One other noteworthy finding: Although the uninsured are much less likely to have a usual source of care or to have had a routine checkup than those with public coverage, the two groups have experienced similar degrees of difficulty finding a doctor as a new patient and a doctor who would accept their insurance type. This suggests that low-income adults who obtain coverage under the ACA’s Medicaid expansion option may continue to have some problems actually obtaining care even with their new insurance.
Baicker, Katherine, Sarah Taubman, Heidi Allen, Mira Bernstein, Jonathan Gruber, Joseph P. Newhouse, Eric Schneider, Bill Wright, Alan Zaslavsky, Amy Finkelstein, and the Oregon Health Study Group. 2013. “The Oregon Experiment—Effects of Medicaid on Clinical Outcomes.” New England Journal of Medicine 368(18): 1713–22.
Blavin, Fredric, John Holahan, Genevieve M. Kenney, and Vicki Chen. 2012. “A Decade of Coverage Losses: Implications for the Affordable Care Act.” Washington, DC: The Urban Institute.
Finkelstein, Amy, Sarah Taubman, Bill Wright, Mira Bernstein, Jonathan Gruber, Joseph P. Newhouse, Heidi Allen, Katherine Baicker, and the Oregon Health Study Group. 2012. “The Oregon Health Insurance Experiment: Evidence from the First Year.” Quarterly Journal of Economics 127(3): 1057–1106.
About the Series
This brief is part of a series drawing on the Health Reform Monitoring Survey (HRMS), a quarterly survey of the nonelderly population that is exploring the value of cutting-edge Internet-based survey methods to monitor the Affordable Care Act (ACA) before data from federal government surveys are available. The briefs provide information on health insurance coverage, access to and use of health care, health care affordability, and self-reported health status, as well as timely data on important implementation issues under the ACA. Funding for the core HRMS is provided by the Robert Wood Johnson Foundation, the Ford Foundation, and the Urban Institute.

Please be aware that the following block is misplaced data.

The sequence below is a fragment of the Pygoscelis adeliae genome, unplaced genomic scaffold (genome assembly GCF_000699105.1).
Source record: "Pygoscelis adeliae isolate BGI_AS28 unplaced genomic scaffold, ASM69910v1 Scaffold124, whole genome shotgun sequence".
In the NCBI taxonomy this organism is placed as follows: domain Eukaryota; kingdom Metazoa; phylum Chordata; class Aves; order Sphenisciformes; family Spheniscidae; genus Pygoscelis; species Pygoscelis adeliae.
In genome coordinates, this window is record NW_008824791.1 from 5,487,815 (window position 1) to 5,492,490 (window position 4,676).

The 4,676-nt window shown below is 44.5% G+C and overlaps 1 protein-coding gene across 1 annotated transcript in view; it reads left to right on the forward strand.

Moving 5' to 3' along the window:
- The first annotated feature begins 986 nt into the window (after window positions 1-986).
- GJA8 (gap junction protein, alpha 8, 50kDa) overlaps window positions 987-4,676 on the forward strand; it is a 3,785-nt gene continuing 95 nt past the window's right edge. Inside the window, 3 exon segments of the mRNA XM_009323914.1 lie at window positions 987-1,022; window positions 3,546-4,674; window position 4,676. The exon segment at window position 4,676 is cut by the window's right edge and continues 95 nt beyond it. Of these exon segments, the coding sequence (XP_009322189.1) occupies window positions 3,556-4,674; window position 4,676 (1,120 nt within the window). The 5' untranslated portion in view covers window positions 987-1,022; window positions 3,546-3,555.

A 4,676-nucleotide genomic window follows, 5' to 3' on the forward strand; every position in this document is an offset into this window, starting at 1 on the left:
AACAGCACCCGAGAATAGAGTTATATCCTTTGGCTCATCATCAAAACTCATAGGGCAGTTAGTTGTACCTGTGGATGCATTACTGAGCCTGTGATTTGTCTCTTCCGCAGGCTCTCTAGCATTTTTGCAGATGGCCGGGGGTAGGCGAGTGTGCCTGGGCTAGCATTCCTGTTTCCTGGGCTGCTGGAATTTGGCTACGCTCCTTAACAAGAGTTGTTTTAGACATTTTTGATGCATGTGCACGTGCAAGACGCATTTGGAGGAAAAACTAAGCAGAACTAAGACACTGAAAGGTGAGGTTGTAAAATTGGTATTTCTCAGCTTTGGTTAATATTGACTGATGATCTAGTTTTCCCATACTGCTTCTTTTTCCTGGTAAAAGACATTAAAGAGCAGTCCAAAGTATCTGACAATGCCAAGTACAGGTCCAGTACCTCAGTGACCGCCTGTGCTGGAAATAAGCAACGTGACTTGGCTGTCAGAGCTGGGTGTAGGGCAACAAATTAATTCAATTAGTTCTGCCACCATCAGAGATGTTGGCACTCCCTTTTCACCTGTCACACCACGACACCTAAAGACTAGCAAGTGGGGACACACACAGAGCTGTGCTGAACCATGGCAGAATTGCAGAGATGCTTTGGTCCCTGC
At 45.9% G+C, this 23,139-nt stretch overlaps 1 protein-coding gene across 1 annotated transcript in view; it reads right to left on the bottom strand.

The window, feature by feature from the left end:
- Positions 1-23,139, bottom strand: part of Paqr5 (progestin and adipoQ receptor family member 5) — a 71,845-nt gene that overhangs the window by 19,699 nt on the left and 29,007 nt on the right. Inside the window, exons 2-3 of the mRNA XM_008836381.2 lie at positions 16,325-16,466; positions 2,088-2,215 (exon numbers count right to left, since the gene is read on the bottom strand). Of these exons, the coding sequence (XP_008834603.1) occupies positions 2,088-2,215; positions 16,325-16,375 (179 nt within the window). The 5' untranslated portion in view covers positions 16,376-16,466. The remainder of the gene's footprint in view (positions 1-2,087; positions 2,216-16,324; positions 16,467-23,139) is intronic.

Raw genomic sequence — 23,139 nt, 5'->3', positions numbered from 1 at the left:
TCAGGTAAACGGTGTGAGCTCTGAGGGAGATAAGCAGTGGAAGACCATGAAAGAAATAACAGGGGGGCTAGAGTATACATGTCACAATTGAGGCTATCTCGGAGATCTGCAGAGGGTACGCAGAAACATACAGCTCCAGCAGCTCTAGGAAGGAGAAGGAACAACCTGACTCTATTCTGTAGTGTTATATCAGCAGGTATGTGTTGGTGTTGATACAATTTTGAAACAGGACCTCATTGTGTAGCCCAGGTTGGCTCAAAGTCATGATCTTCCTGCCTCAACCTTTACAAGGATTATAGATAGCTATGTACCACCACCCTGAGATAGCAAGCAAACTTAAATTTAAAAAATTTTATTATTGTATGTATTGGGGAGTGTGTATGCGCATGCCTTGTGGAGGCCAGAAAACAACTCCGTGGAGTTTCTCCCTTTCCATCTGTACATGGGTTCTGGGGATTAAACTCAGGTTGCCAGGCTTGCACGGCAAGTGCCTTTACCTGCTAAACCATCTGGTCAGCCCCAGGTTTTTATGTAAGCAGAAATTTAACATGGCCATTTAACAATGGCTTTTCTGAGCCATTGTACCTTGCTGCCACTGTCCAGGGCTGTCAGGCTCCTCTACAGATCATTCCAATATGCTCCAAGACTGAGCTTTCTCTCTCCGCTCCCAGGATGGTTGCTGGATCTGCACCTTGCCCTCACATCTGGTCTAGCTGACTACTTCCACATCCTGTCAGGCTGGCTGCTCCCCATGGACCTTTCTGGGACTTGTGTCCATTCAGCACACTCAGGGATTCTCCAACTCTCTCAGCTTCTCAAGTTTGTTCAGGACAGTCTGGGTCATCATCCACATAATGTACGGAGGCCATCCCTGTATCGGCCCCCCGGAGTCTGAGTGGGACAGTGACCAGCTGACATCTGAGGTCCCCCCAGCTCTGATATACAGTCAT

For more information on the HRMS and for other briefs in this series, visit www.urban.org/hrms.
About the Authors
Stephen Zuckerman is codirector and senior fellow, John Holahan is an Institute fellow, and Sharon K. Long is a senior fellow in the Urban Institute’s Health Policy Center. Dana Goin, Michael Karpman, and Ariel Fogel are research associates in the Urban Institute’s Health Policy Center.
1 The ACA also provides income-related subsidies through tax credits for individuals with incomes between 138 percent and 400 percent of FPL. If a state does not adopt the Medicaid expansion, subsidies begin at an income of 100 percent of FPL. The law also establishes health insurance Marketplaces that ease the purchase of health insurance coverage for individuals and small businesses.
2 The regressions control for age, gender, race and ethnicity, health status, education, marital status, home ownership, and an indicator of residence in a metropolitan area. The regression-adjusted differences should not be interpreted as the impact of having one type of insurance as opposed to another (or of having no insurance). There may be unmeasured differences between insurance groups that affect who has a particular type of insurance and relate to access and affordability.